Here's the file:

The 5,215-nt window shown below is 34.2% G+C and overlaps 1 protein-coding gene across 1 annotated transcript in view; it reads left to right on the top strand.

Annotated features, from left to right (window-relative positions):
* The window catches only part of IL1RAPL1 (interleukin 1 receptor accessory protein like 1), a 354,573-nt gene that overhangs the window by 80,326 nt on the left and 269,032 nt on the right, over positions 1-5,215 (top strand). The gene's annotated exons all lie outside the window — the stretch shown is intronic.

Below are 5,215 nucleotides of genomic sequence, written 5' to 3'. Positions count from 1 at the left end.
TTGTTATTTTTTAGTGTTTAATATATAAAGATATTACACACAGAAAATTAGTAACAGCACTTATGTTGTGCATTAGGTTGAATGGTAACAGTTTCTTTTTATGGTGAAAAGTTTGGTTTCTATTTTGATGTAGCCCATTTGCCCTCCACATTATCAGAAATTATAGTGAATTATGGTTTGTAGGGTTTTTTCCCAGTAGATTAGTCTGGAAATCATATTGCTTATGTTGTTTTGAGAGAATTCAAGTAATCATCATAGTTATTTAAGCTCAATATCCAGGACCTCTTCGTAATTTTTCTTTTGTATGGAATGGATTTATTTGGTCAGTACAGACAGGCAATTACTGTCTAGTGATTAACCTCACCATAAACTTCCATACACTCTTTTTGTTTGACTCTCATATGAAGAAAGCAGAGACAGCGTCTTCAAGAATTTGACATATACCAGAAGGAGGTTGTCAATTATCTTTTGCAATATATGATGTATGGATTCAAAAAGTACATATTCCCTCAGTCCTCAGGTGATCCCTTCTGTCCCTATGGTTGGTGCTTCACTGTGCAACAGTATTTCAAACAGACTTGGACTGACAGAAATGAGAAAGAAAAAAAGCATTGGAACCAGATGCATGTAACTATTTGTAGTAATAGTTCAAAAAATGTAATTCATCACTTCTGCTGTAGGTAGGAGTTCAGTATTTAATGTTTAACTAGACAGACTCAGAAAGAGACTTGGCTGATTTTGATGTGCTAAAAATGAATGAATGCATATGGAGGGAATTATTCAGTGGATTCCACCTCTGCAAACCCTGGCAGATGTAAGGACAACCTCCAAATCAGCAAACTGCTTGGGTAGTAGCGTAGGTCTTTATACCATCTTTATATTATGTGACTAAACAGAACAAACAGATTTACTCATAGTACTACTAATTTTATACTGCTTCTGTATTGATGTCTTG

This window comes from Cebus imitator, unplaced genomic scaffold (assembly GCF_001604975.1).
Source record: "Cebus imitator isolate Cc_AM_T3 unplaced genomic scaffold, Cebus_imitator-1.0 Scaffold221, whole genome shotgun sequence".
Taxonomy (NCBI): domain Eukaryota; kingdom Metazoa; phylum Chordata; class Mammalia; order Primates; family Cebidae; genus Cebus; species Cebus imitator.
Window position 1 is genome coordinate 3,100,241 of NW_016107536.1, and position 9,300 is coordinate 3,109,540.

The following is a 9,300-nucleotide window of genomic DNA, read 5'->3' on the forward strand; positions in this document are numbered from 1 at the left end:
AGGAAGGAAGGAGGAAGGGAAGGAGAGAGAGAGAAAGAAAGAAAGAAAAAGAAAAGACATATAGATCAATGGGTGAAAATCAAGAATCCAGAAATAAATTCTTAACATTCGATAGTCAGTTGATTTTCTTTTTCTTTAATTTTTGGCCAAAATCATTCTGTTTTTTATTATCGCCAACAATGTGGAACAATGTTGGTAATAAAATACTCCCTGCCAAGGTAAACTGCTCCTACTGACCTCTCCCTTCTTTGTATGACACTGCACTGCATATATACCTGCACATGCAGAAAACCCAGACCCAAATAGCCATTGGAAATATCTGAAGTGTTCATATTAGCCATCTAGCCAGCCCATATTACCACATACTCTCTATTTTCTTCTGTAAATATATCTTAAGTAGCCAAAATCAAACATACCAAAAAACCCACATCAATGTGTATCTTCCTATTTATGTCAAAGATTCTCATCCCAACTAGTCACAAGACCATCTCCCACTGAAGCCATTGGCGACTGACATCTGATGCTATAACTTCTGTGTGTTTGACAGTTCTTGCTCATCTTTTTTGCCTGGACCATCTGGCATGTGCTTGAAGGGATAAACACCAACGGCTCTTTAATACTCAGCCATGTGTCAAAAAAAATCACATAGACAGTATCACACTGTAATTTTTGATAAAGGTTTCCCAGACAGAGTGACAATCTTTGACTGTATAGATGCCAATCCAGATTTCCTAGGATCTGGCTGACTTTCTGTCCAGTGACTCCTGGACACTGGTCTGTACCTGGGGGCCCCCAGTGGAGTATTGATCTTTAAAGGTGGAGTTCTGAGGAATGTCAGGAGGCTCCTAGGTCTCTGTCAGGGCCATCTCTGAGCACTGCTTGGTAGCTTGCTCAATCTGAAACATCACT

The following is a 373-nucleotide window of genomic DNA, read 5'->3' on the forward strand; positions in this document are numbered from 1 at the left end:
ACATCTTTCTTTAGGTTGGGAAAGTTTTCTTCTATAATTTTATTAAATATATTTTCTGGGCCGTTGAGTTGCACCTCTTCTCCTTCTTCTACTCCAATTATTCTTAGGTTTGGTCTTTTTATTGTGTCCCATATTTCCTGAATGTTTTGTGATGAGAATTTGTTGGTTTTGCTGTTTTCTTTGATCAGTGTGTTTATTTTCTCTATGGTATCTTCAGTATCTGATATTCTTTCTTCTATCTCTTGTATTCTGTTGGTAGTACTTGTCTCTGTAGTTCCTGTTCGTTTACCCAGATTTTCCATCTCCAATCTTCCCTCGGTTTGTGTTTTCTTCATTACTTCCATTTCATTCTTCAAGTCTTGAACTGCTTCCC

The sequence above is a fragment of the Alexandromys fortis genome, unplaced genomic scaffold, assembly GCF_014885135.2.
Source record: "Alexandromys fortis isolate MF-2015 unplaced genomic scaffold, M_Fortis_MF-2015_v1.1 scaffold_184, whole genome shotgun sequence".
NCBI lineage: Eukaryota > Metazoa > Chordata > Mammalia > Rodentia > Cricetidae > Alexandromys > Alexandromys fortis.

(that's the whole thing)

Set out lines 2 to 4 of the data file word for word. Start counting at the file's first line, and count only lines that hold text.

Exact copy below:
Annotated features, from left to right (window-relative positions):
* The window catches only part of IL1RAPL1 (interleukin 1 receptor accessory protein like 1), a 354,573-nt gene that overhangs the window by 80,326 nt on the left and 269,032 nt on the right, over positions 1-5,215 (top strand). The gene's annotated exons all lie outside the window — the stretch shown is intronic.

Below are 5,215 nucleotides of genomic sequence, written 5' to 3'. Positions count from 1 at the left end.